> some others   outline            backslanted
 >               shaded-outline

you say that italics are considered by designers a family. okay, but you don't
have all the shape attributes for such a family, do you? ie upright, slanted,
and backslanted?

anyway, if you just consider Persian text as such (not multilingual documents
mixing it with latin, say) then i don't see why the NFSS model would not

On the high-level commands you may need something like \itfamily and disable
\sffamily and something like \emph would select a family rather than a shape
etc but the underlying model would not be affected, would it?

perhaps it would be worth thinking about how the high-level interface could be
made more adaptable to different languages.


 > This the Persian model only. Then you need Latin. For each of the styles
 > that also may contain Latin text, they should use an equivalent fonts
 > that goes with it. There are some difficulties here also, one of them

you are right, multilingual documents are different. I think the first
question that needs to be asked is:

 Do we have a predominant language A with infrequent embeddings from a
different language/script B? In that case I guess one should try to map the
meanings of the high-level commands as best as one can using those from the
dominant language, eg

Something like "bf" for latin scripts could perhaps be translated to mean
"outline" in persian context or it could mean "bold nonextended".

the idea being that one tries to make the best of

 \textbf{Some English text with a few \langfragment{persian}{Persian words} in
         the middle}

so that this blends as best as possible (clearly a designer issue).

This should work both ways, ie if you have different high-level commands in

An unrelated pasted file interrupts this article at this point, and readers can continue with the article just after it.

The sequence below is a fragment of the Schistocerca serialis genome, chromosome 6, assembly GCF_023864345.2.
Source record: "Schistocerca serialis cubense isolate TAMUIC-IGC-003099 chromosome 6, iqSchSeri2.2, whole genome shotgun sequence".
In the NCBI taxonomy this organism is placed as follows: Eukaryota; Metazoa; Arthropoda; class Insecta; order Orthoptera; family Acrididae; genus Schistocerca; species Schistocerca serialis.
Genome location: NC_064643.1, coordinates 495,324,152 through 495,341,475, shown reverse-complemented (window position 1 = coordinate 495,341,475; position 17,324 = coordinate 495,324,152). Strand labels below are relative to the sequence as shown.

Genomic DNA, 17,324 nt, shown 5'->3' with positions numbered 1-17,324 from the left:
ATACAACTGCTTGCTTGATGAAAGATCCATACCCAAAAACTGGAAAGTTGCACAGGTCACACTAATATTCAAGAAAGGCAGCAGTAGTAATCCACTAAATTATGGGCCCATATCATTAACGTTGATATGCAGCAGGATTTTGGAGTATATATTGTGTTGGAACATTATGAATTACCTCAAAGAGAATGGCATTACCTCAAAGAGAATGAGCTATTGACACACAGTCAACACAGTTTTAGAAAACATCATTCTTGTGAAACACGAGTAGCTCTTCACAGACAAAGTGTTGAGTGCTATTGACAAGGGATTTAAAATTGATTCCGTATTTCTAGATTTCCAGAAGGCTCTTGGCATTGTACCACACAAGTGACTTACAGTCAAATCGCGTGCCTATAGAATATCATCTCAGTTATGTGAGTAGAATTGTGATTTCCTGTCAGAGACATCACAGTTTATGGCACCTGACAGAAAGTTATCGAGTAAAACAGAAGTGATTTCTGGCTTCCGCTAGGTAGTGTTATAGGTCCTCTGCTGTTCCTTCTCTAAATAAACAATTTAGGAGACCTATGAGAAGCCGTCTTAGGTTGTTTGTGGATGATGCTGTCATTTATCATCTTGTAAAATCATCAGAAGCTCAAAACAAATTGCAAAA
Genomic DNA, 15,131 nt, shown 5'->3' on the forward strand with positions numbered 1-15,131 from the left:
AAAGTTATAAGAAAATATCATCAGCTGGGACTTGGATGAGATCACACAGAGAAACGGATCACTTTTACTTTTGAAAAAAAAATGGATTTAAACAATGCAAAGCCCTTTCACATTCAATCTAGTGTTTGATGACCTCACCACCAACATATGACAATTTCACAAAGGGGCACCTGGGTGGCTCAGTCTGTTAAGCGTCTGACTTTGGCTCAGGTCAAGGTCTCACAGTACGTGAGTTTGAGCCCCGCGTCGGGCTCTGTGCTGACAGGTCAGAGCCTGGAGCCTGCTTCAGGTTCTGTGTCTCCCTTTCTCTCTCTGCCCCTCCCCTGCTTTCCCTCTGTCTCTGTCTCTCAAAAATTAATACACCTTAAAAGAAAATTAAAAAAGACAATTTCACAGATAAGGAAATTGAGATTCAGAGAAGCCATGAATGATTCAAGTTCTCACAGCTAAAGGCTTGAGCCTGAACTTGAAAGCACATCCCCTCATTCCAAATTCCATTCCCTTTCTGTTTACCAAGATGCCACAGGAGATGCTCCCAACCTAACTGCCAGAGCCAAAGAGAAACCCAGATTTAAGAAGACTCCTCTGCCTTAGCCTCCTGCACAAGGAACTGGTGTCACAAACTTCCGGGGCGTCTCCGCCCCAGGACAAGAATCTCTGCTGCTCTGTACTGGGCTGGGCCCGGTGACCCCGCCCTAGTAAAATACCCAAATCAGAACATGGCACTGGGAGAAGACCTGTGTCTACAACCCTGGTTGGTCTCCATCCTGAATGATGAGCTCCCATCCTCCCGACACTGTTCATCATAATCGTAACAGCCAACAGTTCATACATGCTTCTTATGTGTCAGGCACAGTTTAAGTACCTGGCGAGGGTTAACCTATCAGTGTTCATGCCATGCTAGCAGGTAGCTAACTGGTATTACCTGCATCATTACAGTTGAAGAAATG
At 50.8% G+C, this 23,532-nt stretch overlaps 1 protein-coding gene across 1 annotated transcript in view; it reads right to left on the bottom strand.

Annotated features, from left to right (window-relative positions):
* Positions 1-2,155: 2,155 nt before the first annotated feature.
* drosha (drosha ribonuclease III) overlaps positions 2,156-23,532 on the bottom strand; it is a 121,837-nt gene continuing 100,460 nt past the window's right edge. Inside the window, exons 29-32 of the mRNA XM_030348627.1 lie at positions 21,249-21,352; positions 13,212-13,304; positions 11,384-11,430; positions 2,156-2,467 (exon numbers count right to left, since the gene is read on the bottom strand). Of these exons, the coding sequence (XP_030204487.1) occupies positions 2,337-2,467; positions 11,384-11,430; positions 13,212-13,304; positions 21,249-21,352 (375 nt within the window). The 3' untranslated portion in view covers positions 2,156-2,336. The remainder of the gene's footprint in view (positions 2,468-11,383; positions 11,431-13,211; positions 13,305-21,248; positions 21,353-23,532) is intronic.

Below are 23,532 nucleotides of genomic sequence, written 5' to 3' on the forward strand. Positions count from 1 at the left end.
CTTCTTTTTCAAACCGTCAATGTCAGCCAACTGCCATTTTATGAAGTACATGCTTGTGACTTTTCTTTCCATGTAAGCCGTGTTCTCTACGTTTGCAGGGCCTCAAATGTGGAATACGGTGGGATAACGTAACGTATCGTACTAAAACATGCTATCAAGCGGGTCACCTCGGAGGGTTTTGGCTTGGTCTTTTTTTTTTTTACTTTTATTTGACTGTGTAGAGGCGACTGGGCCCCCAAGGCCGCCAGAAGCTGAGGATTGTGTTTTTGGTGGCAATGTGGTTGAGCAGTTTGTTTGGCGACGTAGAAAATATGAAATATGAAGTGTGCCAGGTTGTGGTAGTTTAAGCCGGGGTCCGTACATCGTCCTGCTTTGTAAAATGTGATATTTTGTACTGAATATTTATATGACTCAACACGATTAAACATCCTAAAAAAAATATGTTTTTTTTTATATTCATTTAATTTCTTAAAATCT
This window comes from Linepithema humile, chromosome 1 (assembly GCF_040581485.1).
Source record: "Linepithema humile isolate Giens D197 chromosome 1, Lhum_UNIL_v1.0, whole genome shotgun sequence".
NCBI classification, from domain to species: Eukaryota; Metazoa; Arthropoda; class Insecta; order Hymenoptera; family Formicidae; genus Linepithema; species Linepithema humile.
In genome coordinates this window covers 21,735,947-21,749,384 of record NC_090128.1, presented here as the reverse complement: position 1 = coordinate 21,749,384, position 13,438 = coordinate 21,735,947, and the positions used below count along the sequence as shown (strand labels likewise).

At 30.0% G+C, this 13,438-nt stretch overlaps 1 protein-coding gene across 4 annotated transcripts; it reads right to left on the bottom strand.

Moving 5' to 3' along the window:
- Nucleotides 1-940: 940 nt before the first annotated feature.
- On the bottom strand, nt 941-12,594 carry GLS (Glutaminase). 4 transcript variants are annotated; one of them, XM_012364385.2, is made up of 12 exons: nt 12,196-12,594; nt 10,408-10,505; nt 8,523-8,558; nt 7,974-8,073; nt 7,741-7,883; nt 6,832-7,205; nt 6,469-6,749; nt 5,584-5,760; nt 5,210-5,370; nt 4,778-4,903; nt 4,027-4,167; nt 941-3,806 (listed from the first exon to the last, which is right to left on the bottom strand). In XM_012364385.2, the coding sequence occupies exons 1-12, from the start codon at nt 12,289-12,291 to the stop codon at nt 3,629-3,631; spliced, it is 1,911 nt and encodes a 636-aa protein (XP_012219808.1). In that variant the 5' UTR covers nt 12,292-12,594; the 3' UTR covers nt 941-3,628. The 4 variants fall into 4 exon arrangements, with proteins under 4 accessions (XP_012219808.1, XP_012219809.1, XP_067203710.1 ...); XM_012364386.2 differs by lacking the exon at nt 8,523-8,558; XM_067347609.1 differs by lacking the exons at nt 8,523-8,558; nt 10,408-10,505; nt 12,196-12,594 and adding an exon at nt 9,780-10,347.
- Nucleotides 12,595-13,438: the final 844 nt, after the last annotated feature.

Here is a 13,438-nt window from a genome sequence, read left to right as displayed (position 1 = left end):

languages like Persian and you have a multilingual document  with dominant
language Persian one should map the "persian-high-levels".

More complicated perhaps are situations where the different scripts are really
equivalent in use. do we then map all such high-level commands, do we use them
all, do we just use one set, nevertheless?

no good answers here i fear


back to the model of "classical" families

 > In the absense of that model, designers choose some families (for
 > a mathematical book, I've seen from as few as one, to as many as six or
 > seven), and specify that this heading or that caption should come out as
 > in this family and that shape and size.

but this is exactly the way design works here as well. okay, article.cls makes
all headings simply by using the body font in a bolden version (and since the
default is CM fonts in bx) but classes with a real design would typically
specify individual fonts in certain weight, shape and size for the individual
elements of the design.

what is perhaps missing in LaTeX are different levels of emphasis, ie we have
\emph{...} or {\em ...} but for any other textual emphasis people have to use
\textbf or \textsf or the like rather than being offered and abstraction which
could then be filled with life by the designer.